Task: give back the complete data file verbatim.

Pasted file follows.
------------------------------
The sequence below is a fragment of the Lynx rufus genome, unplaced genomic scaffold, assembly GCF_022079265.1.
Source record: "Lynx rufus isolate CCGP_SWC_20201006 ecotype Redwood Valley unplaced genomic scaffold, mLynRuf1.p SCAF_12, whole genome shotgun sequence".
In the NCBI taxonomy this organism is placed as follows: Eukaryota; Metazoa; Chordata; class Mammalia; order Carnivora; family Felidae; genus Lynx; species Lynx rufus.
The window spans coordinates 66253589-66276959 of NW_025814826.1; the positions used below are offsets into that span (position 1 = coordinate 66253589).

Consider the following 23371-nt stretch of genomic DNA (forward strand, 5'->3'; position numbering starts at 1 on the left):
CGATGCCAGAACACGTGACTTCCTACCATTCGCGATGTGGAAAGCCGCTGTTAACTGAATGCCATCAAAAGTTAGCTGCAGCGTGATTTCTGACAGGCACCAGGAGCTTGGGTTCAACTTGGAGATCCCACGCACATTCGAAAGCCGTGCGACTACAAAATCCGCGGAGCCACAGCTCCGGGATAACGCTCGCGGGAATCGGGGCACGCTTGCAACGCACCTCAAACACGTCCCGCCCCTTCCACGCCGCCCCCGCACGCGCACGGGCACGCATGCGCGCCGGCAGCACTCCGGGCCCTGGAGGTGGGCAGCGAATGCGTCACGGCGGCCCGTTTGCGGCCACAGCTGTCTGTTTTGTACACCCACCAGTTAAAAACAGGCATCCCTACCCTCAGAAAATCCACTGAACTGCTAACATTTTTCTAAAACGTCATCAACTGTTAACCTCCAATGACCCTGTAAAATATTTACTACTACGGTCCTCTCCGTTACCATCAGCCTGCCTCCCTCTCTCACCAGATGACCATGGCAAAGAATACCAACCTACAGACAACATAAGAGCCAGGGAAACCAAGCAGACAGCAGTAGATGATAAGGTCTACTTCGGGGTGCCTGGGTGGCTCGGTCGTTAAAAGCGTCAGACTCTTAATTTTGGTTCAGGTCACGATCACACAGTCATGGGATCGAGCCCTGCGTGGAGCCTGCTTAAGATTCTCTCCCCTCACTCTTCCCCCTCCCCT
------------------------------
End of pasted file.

The sequence below is a fragment of the Lynx rufus genome, unplaced genomic scaffold, assembly GCF_022079265.1.
Source record: "Lynx rufus isolate CCGP_SWC_20201006 ecotype Redwood Valley unplaced genomic scaffold, mLynRuf1.p SCAF_12, whole genome shotgun sequence".
In the NCBI taxonomy this organism is placed as follows: Eukaryota; Metazoa; Chordata; class Mammalia; order Carnivora; family Felidae; genus Lynx; species Lynx rufus.
The window spans coordinates 66253589-66276959 of NW_025814826.1; the positions used below are offsets into that span (position 1 = coordinate 66253589).

Consider the following 23371-nt stretch of genomic DNA (forward strand, 5'->3'; position numbering starts at 1 on the left):
CGATGCCAGAACACGTGACTTCCTACCATTCGCGATGTGGAAAGCCGCTGTTAACTGAATGCCATCAAAAGTTAGCTGCAGCGTGATTTCTGACAGGCACCAGGAGCTTGGGTTCAACTTGGAGATCCCACGCACATTCGAAAGCCGTGCGACTACAAAATCCGCGGAGCCACAGCTCCGGGATAACGCTCGCGGGAATCGGGGCACGCTTGCAACGCACCTCAAACACGTCCCGCCCCTTCCACGCCGCCCCCGCACGCGCACGGGCACGCATGCGCGCCGGCAGCACTCCGGGCCCTGGAGGTGGGCAGCGAATGCGTCACGGCGGCCCGTTTGCGGCCACAGCTGTCTGTTTTGTACACCCACCAGTTAAAAACAGGCATCCCTACCCTCAGAAAATCCACTGAACTGCTAACATTTTTCTAAAACGTCATCAACTGTTAACCTCCAATGACCCTGTAAAATATTTACTACTACGGTCCTCTCCGTTACCATCAGCCTGCCTCCCTCTCTCACCAGATGACCATGGCAAAGAATACCAACCTACAGACAACATAAGAGCCAGGGAAACCAAGCAGACAGCAGTAGATGATAAGGTCTACTTCGGGGTGCCTGGGTGGCTCGGTCGTTAAAAGCGTCAGACTCTTAATTTTGGTTCAGGTCACGATCACACAGTCATGGGATCGAGCCCTGCGTGGAGCCTGCTTAAGATTCTCTCCCCTCACTCTTCCCCCTCCCCT